Can the pope modify any church teaching he so desires, and Catholics would have to obey? Can he make abortion OK? What about worshipping Satan? —Gabriel
LIVING in Venezuela, Gabriel, you may have seen the quirks of papal fiat up close. In the 16th century, according to legend, Spanish missionaries thereabouts petitioned the Vatican to allow newly converted locals to eat capybara (aka the world’s largest rodent) during Lent, when Catholics are otherwise enjoined from eating meat. The pope agreed, essentially declaring the capybara—a fine swimmer, yes, but conspicuously four-legged and hairy—a fish. I’m told salted capybara remains a Lenten specialty down there. If that ain’t infallibility, what is?
Alas. It turns out that, doctrinally speaking, papal infallibility is far weightier than this kind of casual transubstantiation. Or at least within the domain of the Catholic Church: the notion of infallibility was cemented in the 1860s when Pope Pius IX faced external political threats and, by convoking the First Vatican Council, aka Vatican I, sought to shore up the power of his office.
Recall what was going on in the wake of the Enlightenment, the dominant European intellectual movement of the era preceding: the French Revolution, upheaval across the continent, a general emphasis on democracy over monarchy—as Kant put it, the end of an age characterized by “lack of courage to use one’s own mind without another’s guidance.” In this context, many looked seriously askance at a hierarchical outfit like the Roman church. Priests were booted from France; in Italy, nationalists seized and redistributed property owned by the church, eventually whittling the pontiff’s dominion down to one small plot of land in Rome: Vatican City. The feeling was mutual, of course. Among the considerations at Vatican I was a repudiation of “progress, liberalism, and modern civilization.” (A contemporaneous account in the New York Times called the gathering the “last protest of the representative of the Middle Ages against the spirit of the Nineteenth Century.”)
Thus, in hopes of giving the pope a little boost, was the notion of papal infallibility formalized. It wasn’t a new idea, but the council put it in writing. There are two criteria, essentially, for an infallible pronouncement: that it be made ex cathedra—literally, “from the chair,” i.e., in the pope’s capacity as the church’s supreme leader—and that it concern “faith and morals.” So: could the pope declare a surprising about-face with respect to abortion or the Prince of Darkness? Insofar as either would seem to involve faith and morals, well, why not? But perhaps it’s instructive to think of the pope’s relationship to infallibility like the U.S. president’s relationship to the nuclear codes. Sure, he’s got the authority and the means to launch a war on a whim—but history, political pressure, the expected aftermath, etc, all conspire to incentivize a sober, rational decision. In the president’s case, too nutty a move and he faces impeachment, maybe a coup. The pope doesn’t have to worry about that—there’s no mechanism for his removal—but one assumes a wholesale embrace of satanism might cause a bit of a rift among the flock.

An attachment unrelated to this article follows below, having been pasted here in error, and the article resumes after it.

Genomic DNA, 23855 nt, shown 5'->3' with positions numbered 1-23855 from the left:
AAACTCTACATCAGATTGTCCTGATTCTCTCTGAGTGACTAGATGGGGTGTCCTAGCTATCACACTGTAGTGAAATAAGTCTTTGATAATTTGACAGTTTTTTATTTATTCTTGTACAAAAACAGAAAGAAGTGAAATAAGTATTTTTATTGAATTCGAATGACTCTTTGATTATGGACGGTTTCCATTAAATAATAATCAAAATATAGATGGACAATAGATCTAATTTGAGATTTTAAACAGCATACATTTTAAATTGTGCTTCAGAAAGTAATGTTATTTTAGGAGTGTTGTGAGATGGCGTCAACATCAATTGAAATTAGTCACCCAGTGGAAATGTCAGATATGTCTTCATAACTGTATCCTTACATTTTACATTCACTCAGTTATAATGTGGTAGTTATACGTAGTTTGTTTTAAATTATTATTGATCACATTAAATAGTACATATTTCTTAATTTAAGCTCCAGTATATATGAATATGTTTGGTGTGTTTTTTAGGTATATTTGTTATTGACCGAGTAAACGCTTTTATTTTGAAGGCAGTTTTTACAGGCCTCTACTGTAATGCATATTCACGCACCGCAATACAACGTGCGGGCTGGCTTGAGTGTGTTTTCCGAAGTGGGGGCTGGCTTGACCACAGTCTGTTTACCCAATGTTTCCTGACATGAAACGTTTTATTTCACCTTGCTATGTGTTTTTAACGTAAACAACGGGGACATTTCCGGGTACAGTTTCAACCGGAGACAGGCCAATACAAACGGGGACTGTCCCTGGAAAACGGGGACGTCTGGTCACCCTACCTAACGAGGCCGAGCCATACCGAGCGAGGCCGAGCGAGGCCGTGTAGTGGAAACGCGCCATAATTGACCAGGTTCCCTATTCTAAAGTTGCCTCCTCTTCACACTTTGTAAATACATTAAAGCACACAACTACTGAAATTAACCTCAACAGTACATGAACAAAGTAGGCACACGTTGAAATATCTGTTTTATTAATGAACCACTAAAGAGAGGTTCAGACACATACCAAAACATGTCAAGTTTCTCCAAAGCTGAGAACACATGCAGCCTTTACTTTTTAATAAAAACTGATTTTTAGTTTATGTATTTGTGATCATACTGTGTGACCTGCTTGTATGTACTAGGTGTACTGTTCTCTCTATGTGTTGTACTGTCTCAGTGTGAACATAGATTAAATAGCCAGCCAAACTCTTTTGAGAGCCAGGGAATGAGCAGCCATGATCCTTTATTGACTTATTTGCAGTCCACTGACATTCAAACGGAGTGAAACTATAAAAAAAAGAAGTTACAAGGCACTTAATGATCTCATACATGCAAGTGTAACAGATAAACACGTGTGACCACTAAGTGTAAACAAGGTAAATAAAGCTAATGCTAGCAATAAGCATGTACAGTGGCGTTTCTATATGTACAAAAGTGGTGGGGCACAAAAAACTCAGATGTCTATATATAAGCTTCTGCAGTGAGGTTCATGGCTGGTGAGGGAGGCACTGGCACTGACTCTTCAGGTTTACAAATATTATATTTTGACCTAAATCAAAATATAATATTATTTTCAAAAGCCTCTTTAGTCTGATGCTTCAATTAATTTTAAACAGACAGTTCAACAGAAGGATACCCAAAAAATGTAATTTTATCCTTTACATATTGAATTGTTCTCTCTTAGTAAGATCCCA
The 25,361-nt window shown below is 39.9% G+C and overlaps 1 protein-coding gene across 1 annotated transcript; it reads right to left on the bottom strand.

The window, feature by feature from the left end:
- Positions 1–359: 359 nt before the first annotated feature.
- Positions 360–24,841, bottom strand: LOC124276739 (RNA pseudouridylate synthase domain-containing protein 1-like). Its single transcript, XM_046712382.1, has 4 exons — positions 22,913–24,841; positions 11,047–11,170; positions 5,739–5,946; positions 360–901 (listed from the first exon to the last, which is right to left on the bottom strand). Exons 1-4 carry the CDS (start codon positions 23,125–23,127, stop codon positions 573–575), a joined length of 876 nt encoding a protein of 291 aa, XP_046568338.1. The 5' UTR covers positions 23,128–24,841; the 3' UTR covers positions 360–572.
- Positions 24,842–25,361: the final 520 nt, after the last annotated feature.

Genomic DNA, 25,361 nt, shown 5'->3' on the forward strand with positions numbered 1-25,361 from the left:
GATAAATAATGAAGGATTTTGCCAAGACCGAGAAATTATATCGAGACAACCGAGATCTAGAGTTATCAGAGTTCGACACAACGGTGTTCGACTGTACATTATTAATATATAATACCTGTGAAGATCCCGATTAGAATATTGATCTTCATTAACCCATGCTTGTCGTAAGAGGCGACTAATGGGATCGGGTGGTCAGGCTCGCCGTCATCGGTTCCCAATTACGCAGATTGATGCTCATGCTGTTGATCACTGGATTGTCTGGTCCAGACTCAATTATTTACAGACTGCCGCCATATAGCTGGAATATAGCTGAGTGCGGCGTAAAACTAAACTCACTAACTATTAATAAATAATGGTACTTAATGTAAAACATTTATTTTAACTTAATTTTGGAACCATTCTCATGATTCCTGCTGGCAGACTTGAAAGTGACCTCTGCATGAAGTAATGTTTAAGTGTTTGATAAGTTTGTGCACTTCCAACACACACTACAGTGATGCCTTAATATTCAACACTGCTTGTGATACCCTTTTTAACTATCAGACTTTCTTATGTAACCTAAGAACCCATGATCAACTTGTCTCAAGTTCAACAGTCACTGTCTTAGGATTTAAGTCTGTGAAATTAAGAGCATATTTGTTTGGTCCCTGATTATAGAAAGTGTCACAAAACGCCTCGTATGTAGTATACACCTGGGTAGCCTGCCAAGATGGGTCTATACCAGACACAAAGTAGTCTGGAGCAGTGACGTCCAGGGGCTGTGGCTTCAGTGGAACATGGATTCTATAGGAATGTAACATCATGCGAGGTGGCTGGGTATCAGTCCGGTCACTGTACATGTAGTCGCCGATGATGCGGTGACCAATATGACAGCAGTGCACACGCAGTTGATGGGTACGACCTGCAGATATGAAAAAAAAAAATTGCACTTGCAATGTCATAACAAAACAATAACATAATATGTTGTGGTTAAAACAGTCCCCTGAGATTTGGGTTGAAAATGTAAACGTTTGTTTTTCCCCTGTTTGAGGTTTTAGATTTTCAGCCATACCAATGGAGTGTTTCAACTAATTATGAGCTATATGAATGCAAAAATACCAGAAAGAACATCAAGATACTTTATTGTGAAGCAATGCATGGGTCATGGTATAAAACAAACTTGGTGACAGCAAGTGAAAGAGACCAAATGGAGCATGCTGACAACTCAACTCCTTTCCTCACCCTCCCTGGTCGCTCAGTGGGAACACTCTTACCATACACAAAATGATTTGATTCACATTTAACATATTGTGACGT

So extreme is the infallibility option that popes have typically been leery of going there: as John XXIII (1958-1963) put it, “I am only infallible if I speak infallibly but I shall never do that, so I am not infallible.” Further, debate continues over whether certain pronouncements were in fact infallible or just, you know, pronouncements:
• What everyone can agree on is that the Virgin Mary’s Assumption into heaven is dogma, made so by Pius XII in his 1950 Munificentissimus Deus.
• You’ll hear Catholics speak of this being one of only two instances where infallibility was invoked; the other they’re referring to is Pius IX’s affirmation of the Immaculate Conception. This was in 1854, though—i.e., several years before papal infallibility was itself declared dogma at Vatican I—so some might exclude it on a technicality. Others consider infallibility to apply retroactively not only to this but to other foundational pronouncements popes have made throughout history—for instance, Leo I on the two natures (divine and human) of Christ, circa 449 AD.
• Some, including the former Pope Benedict, have argued that a 1994 statement by John Paul II rejecting the possibility of female priests was infallible. This is far from settled, the counterargument being that the word “infallible” appears nowhere in the document; JP II called his pronouncement simply “definitive.” The stakes are higher than they sound: Benedict was subsequently criticized for promoting “creeping infallibility,” or endeavoring to quietly move certain hot-button issues—women’s ordination, contraception—outside the realm of debate by suggesting they’re more settled than they actually are.
Faced with much Protestant sniffing about the whole idea, Catholics are keen to stress that infallibility doesn’t equate to impeccability—being without sin—nor does it mean that the pope considers himself immune from error. Pontiffs probably don’t suffer in the self-regard department, in other words, but it’s not like they’re Donald Trump.
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